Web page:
Blacks played a leading role in the antislavery movement. Even before the appearance of The Liberator, as we have seen, northern free blacks had organized in opposition to the Colonization Society. James Forten, a successful black sailmaker in Philadelphia, helped to finance The Liberator in its early years. As late as 1834, northern blacks, attracted by Garrison’s rejection of colonization and his demand for equal rights for black Americans, made up a majority of the journal’s subscribers. Several blacks served on the board of directors of the American Anti-Slavery Society, and northern-born blacks and fugitive slaves quickly emerged as major organizers and speakers.

The frontispiece of the 1848 edition of David Walker’s Appeal and Henry Highland Garnet’s Address to the Slaves depicts a black figure receiving “liberty” and “justice”from heaven.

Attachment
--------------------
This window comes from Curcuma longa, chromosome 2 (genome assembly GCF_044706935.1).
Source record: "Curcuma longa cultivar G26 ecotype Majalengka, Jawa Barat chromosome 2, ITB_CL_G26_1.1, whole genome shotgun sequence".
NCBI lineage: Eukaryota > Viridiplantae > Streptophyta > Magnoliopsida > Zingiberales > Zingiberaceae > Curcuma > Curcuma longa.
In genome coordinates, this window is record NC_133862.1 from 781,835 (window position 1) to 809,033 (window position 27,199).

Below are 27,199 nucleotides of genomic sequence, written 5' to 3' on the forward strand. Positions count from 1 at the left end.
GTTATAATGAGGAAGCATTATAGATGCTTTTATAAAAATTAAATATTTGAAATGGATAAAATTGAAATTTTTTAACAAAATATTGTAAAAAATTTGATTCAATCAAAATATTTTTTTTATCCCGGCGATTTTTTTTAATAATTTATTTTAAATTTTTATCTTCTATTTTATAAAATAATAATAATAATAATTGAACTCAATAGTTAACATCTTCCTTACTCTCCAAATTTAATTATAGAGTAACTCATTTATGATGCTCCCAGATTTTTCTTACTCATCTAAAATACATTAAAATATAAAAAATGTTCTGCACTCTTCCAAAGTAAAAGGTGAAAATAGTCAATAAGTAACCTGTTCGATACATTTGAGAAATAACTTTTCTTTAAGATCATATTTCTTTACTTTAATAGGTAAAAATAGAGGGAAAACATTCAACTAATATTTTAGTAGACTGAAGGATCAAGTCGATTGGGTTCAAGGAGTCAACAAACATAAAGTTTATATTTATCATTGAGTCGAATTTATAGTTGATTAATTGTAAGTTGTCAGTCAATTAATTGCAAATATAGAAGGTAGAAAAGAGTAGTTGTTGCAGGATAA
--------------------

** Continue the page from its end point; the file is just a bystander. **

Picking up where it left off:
Frederick Douglass was only one among many former slaves who published accounts of their lives in bondage; these accounts convinced thousands of northerners of the evils of slavery. Indeed, the most effective piece of antislavery literature of the entire period, Harriet Beecher Stowe’s novel Uncle Tom’s Cabin, was to some extent modeled on the autobiography of fugitive slave Josiah Henson. Serialized in 1851 in a Washington antislavery newspaper and published as a book the following year, Uncle Tom’s Cabin sold more than 1 million copies by 1854, and it also inspired numerous stage versions. By portraying slaves as sympathetic men and women, and as Christians at the mercy of slaveholders who split up families and set bloodhounds on innocent mothers and children, Stowe’s melodrama gave the abolitionist message a powerful human appeal.

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